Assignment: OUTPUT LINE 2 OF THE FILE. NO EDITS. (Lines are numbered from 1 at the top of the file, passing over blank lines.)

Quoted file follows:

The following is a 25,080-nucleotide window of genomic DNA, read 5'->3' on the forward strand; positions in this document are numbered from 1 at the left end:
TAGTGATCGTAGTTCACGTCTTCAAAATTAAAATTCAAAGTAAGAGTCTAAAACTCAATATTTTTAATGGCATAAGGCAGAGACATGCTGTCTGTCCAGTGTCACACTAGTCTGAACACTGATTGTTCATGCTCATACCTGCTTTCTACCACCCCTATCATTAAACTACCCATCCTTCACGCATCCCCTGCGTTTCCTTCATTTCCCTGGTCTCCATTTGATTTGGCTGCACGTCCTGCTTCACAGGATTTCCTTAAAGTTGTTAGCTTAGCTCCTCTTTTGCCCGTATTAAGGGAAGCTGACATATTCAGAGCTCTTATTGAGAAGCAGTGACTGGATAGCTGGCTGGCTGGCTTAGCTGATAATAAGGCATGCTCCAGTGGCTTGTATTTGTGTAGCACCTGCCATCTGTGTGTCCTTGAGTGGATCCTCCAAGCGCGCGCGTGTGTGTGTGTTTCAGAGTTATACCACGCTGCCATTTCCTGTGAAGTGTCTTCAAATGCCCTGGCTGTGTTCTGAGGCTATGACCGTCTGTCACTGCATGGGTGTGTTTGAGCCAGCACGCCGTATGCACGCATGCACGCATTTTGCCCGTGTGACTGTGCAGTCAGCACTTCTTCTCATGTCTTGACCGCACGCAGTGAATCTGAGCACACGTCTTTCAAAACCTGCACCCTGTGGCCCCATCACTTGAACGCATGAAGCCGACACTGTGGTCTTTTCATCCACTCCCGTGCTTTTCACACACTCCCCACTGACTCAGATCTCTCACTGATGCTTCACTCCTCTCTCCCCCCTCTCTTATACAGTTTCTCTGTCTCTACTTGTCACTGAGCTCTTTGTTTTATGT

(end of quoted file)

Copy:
TAGTGATCGTAGTTCACGTCTTCAAAATTAAAATTCAAAGTAAGAGTCTAAAACTCAATATTTTTAATGGCATAAGGCAGAGACATGCTGTCTGTCCAGTGTCACACTAGTCTGAACACTGATTGTTCATGCTCATACCTGCTTTCTACCACCCCTATCATTAAACTACCCATCCTTCACGCATCCCCTGCGTTTCCTTCATTTCCCTGGTCTCCATTTGATTTGGCTGCACGTCCTGCTTCACAGGATTTCCTTAAAGTTGTTAGCTTAGCTCCTCTTTTGCCCGTATTAAGGGAAGCTGACATATTCAGAGCTCTTATTGAGAAGCAGTGACTGGATAGCTGGCTGGCTGGCTTAGCTGATAATAAGGCATGCTCCAGTGGCTTGTATTTGTGTAGCACCTGCCATCTGTGTGTCCTTGAGTGGATCCTCCAAGCGCGCGCGTGTGTGTGTGTTTCAGAGTTATACCACGCTGCCATTTCCTGTGAAGTGTCTTCAAATGCCCTGGCTGTGTTCTGAGGCTATGACCGTCTGTCACTGCATGGGTGTGTTTGAGCCAGCACGCCGTATGCACGCATGCACGCATTTTGCCCGTGTGACTGTGCAGTCAGCACTTCTTCTCATGTCTTGACCGCACGCAGTGAATCTGAGCACACGTCTTTCAAAACCTGCACCCTGTGGCCCCATCACTTGAACGCATGAAGCCGACACTGTGGTCTTTTCATCCACTCCCGTGCTTTTCACACACTCCCCACTGACTCAGATCTCTCACTGATGCTTCACTCCTCTCTCCCCCCTCTCTTATACAGTTTCTCTGTCTCTACTTGTCACTGAGCTCTTTGTTTTATGT